PPG Training

Custom Restoration Guide 2018

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Page 33 of 155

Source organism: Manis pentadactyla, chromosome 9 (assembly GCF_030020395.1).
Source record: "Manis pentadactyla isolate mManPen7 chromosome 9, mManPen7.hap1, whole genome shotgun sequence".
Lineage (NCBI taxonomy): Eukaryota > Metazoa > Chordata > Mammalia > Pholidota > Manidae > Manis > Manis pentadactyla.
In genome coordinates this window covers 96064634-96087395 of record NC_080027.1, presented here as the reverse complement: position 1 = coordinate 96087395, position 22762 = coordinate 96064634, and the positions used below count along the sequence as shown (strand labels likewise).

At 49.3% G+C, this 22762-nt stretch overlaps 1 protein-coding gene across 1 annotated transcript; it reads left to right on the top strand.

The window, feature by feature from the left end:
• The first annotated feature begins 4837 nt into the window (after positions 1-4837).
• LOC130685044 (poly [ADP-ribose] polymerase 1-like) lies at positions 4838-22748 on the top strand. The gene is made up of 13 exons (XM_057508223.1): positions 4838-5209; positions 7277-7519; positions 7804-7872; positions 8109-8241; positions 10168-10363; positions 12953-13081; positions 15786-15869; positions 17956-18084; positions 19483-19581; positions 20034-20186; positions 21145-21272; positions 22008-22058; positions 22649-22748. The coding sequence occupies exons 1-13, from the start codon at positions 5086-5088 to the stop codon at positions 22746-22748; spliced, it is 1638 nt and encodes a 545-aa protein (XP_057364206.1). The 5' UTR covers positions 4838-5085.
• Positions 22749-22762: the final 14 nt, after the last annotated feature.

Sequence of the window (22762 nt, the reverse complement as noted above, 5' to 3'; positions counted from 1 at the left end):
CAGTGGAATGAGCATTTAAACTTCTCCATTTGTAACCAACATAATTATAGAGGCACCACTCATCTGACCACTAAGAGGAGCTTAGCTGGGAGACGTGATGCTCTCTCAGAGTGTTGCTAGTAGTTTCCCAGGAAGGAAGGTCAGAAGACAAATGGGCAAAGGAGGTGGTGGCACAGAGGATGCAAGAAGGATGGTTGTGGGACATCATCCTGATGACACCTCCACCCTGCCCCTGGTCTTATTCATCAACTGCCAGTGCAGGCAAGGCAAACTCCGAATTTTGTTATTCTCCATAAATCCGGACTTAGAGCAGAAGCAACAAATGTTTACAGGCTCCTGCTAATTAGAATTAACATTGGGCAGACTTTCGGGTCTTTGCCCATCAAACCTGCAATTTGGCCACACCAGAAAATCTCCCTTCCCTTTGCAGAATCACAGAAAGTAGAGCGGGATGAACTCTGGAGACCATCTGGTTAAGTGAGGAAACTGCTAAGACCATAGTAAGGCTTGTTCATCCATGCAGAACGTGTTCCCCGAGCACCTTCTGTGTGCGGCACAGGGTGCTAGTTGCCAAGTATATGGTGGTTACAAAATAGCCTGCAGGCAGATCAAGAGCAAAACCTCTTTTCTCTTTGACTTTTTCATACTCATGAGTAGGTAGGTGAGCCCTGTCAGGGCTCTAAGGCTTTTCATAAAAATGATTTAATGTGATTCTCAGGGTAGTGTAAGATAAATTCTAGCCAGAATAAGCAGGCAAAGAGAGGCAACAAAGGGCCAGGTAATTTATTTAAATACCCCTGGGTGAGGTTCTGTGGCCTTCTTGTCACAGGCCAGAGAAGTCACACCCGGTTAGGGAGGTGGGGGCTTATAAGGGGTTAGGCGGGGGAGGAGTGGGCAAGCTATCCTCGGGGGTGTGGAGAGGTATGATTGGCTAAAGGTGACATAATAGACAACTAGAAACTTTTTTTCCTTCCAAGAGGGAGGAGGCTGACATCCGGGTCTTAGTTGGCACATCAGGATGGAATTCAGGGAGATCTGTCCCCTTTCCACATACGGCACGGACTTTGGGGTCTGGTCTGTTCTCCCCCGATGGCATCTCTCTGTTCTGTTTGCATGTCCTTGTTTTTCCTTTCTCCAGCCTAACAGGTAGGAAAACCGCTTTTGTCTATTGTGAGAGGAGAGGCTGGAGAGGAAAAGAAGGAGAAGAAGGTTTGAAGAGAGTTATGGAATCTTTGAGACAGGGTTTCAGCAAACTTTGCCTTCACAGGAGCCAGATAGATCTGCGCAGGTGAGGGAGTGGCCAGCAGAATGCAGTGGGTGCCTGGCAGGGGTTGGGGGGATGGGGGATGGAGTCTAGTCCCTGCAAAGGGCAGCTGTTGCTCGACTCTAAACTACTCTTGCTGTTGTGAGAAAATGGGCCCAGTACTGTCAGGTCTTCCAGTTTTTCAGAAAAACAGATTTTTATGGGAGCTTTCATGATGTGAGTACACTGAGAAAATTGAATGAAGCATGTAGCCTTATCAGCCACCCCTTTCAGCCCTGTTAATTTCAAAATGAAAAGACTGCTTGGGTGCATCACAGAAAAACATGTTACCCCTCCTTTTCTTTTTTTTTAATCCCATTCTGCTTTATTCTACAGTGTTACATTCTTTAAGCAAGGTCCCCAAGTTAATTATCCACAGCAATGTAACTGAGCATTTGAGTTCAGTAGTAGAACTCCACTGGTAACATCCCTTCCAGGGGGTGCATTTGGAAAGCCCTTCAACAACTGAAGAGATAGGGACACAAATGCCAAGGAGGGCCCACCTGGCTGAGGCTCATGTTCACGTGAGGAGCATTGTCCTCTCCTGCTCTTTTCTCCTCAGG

34 METAL TREATMENT Although chemically treating metal and aluminum is the best way to provide corrosion protection for your project, some areas restrict their use due to VOC or heavy metal restrictions. Always check local regulations before beginning your project. Oftentimes, this process is complicated because these products must be rinsed with water. This can be difficult to manage on some vehicles. The process is easy on parts—such as fenders, hoods, doors, etc.—when the part can be kept wet with SX chemicals, then rinsed and dried. The process is harder on larger parts because SX chemicals cannot be allowed to dry before rinsing. Sometimes many hands are required to perform this operation. If help is not available, it may be easier to sand parts or smaller areas, one at a time. The same day that the metal treatment process is completed, remember to apply a coat of epoxy primer to prevent the metal from rusting, oxidizing or becoming contaminated. Do not sand metal treatments; simply apply epoxy primer. HERE IS HOW IT WORKS The acid in Metal Cleaner (SX579) first attacks the metal at the crystalline grain boundaries. This causes the phosphate crystals to begin to grow along these grain boundary lines. After the grain boundaries are attacked, the acid begins to etch the grain surfaces and phosphate crystals appear at these sites. The resulting mass of growing phosphate crystals spreads over the surface and quickly grows into one another. The final surface appears smooth to the unaided eye; however, the iron phosphate surface has left a rough surface to which the epoxy primer can adhere.

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